book review: Street of Eternal Happiness

Street of Eternal Happiness by Rob Schmitz is a nonfiction book that provides a look at the lives of different Chinese residents along a street called the “Street of Eternal Happiness.”  Rob Schmitz tells the stories of these residents with caring humor.  He depicts their lives honestly – how the different generations view the current politics in China as well as the problems each generation has had to face.  At times, the book is an anthropological study and at times it appears whimsical in the story telling.

At first, the stories are heartbreaking, but when you encounter the tough stories, there’s always another story of survival.  For example, the book starts off describing a man who attempted to commit suicide as a teenager by slitting his wrists while he is sleeping next to his grandmother.  Obviously, the man failed and ended up moving on with his wife since the author met him as an adult.

It describes the corruption and the cover ups that happen in China’s “system.”  The Chinese sink or swim depending on how well they are able to maneuver the “system.”

The book itself, with the numerous stories, was interesting to read and gave a good look at what is going on in China today.  The part that interested me was how different people defined success.  Some people defined it financially.  Some defined success based on their children’s lives.  Others defined it as having enough money to pursue more philosophical ideals of enlightenment.

Obviously, China is very different from the United States culturally.  This book depicted those differences, but also showed that people the world over struggle to find their place.

Disclaimer: I received a complimentary e-book from Penguin through their First to Read program in exchange for my honest review.

Book review: The Bee-Friendly Garden

I was excited to read this book because I have been doing a lot of reading about the disappearance of bees and how it affects our food supply.  The Bee-Friendly Garden started out well with an overview of what the problem was with bees and why we need to pay attention to the problem.

Most of the book consists of recommendations for what to plant to attract bees, especially native bees.  The only problem is that the layout isn’t very clear so you don’t really know which plants should be grown in which regions.  Sometimes the text explained that such-and-such plant would grow better in the Southwest or in sandy soil, etc.  It didn’t really give specifics, though.  Most other gardening books give you specifics such as temperature/climate to plant, tips on when to plant, recommendations for soil content, etc.

The most important ideas from the book are that native bees are better pollinators than honey bees so we should try to help attract native bees.  Native bees like native plants best.  The most helpful parts of the book were the links that were provided to a website so that you could contact the people in your specific area.  See http://www.fws.gov/invasives/what-you-can-do.html#native-plants for more information.  There is also a section in the back of the book that I found helpful.  it listed regions in the U.S. and bee-friendly plants for that region.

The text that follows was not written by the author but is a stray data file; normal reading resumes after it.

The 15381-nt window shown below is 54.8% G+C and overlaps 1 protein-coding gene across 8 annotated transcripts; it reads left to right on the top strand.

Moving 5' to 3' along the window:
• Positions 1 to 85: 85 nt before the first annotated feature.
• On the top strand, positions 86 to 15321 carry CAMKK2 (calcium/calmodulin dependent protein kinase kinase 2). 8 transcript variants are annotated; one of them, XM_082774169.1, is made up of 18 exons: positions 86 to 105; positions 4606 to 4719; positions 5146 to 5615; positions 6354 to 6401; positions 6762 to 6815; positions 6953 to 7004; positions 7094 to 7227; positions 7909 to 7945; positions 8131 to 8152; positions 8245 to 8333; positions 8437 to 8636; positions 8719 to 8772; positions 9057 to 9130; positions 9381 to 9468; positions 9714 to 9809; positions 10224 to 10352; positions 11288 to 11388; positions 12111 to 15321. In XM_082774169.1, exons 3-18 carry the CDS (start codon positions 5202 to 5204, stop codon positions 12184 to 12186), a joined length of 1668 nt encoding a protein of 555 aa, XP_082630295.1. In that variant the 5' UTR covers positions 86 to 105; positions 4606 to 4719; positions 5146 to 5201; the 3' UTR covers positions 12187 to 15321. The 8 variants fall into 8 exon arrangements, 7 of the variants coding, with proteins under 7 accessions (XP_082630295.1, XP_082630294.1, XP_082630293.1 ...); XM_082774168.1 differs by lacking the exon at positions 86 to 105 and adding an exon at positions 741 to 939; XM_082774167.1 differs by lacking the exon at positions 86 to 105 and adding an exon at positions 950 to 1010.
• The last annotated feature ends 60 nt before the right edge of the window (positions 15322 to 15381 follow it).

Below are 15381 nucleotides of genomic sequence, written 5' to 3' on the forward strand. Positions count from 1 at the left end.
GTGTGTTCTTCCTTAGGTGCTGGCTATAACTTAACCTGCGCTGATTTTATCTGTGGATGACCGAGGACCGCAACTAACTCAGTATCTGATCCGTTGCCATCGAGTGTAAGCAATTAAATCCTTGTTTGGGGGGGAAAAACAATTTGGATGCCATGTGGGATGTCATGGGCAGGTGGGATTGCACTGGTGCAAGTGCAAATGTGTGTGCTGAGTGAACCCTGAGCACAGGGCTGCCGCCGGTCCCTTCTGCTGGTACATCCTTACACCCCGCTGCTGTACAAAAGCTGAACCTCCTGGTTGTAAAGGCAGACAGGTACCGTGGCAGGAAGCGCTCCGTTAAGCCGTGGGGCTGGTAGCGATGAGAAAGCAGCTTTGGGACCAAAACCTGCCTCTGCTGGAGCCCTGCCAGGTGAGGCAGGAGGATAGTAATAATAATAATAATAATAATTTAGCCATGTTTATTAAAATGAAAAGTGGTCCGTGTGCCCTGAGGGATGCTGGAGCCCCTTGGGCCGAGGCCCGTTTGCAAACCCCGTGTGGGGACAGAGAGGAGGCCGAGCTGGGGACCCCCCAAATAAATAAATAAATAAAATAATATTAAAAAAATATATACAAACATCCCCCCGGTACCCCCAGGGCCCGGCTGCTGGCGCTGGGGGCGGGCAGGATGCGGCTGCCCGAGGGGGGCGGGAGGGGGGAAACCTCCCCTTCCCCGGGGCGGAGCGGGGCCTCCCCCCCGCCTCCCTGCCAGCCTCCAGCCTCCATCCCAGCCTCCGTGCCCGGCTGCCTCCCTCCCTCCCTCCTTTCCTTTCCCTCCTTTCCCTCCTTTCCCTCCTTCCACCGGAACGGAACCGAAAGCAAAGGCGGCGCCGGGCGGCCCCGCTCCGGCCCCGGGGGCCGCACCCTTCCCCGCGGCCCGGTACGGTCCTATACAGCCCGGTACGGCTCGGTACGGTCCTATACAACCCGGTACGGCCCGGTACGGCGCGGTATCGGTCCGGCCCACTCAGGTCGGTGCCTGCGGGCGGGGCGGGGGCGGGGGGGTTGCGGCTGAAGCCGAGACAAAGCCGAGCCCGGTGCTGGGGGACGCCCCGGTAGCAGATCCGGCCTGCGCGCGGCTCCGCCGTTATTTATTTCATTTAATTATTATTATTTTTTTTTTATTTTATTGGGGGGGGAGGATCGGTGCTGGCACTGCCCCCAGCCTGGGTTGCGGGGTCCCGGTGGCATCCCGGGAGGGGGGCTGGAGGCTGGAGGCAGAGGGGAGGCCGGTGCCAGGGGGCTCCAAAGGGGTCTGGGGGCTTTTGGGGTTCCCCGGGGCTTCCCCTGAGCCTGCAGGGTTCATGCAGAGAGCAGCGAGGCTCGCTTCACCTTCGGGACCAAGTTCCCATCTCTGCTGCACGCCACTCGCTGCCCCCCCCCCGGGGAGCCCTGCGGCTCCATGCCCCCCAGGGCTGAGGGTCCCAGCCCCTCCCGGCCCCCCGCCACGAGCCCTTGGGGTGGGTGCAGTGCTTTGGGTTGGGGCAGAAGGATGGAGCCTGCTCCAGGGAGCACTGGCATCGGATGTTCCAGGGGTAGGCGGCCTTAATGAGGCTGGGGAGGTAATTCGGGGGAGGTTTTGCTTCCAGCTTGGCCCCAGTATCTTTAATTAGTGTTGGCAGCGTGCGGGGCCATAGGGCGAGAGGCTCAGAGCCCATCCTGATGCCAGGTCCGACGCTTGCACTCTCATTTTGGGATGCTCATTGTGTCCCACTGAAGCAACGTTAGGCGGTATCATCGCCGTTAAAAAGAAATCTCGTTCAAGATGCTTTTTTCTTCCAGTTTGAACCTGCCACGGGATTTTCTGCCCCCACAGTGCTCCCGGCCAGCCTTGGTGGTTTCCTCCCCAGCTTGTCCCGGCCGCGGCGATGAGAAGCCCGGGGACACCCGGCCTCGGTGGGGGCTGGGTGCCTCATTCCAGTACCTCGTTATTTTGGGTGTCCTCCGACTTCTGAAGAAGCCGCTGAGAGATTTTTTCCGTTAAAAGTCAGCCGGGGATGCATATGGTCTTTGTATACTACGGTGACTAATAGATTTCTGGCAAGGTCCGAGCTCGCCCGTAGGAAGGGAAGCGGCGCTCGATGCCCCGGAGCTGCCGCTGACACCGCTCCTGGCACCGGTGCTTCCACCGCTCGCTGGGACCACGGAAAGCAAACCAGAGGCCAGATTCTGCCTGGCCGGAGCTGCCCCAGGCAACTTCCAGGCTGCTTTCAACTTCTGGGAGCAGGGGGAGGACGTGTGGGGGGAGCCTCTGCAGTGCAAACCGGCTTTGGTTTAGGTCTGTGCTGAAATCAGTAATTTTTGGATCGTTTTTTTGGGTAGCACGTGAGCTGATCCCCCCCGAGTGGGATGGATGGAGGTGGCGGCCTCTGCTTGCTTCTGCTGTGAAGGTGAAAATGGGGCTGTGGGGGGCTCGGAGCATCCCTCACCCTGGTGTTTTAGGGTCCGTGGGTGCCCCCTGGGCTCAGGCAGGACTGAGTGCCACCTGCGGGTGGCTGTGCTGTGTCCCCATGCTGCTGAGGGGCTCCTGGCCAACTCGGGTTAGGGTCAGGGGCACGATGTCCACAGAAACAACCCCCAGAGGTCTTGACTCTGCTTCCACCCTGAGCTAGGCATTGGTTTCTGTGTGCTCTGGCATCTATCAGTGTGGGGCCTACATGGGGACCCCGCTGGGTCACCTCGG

I liked that this book brought up an important topic, but I was disappointed in the book itself.  Most of the stuff that is presented (what type of plants attract bees) can be found on the internet.  There wasn’t much in the book about how to care for those plants or other gardening tips.

Disclaimer: I received a complimentary copy of this book in exchange for my honest review from Blogging for Books

book review: Mug Shot

Mug Shot is a mystery that is part of the Java Jive mystery series by Caroline Fardig.  If you are a fan of the Stephanie Plum books by Janet Evanovich, you’ll probably like this book.  The book’s main character is a redhead named Juliet (Jules) Langley who runs a coffee shop with her best friend, Pete.  Like Stephanie Plum, Jules is caught between two men – Pete and cop named Ryder.  Pete and Jules have a mostly platonic relationship, but the sexual tension is always there, with Pete often eyeing Jules when she wears revealing clothing.  Jules even has a feisty grandmother, like Stephanie.  There are other personality similarities between Stephanie and Jules.  They both have a knack for getting into dangerous situations and sort of are bumbling detectives, yet somehow manage to solve the case in the end.  Like the Stephanie Plum books, you don’t have to read the entire series to understand what is going on in this book because there is just the right amount of back story explained without it becoming tedious for people who have read the other books.

In this book, Jules has to play detective to rescue Pete, who is arrested for the murder of his snobby socialite girlfriend, Cecilia.  Pete’s DNA is all over Cecilia and in the tent where her body was found.  To complicate matters, Jules is casually dating Cecilia’s brother, the black sheep of the family.  Break-ins, jail time, and love interests keep this mystery going at a decent pace.

This mystery is an easy, light read that would be perfect for lazy summer days by the pool or beach.

Disclaimer:  I received this complimentary e-book as part of #RHMysteryPack from Chatterbox.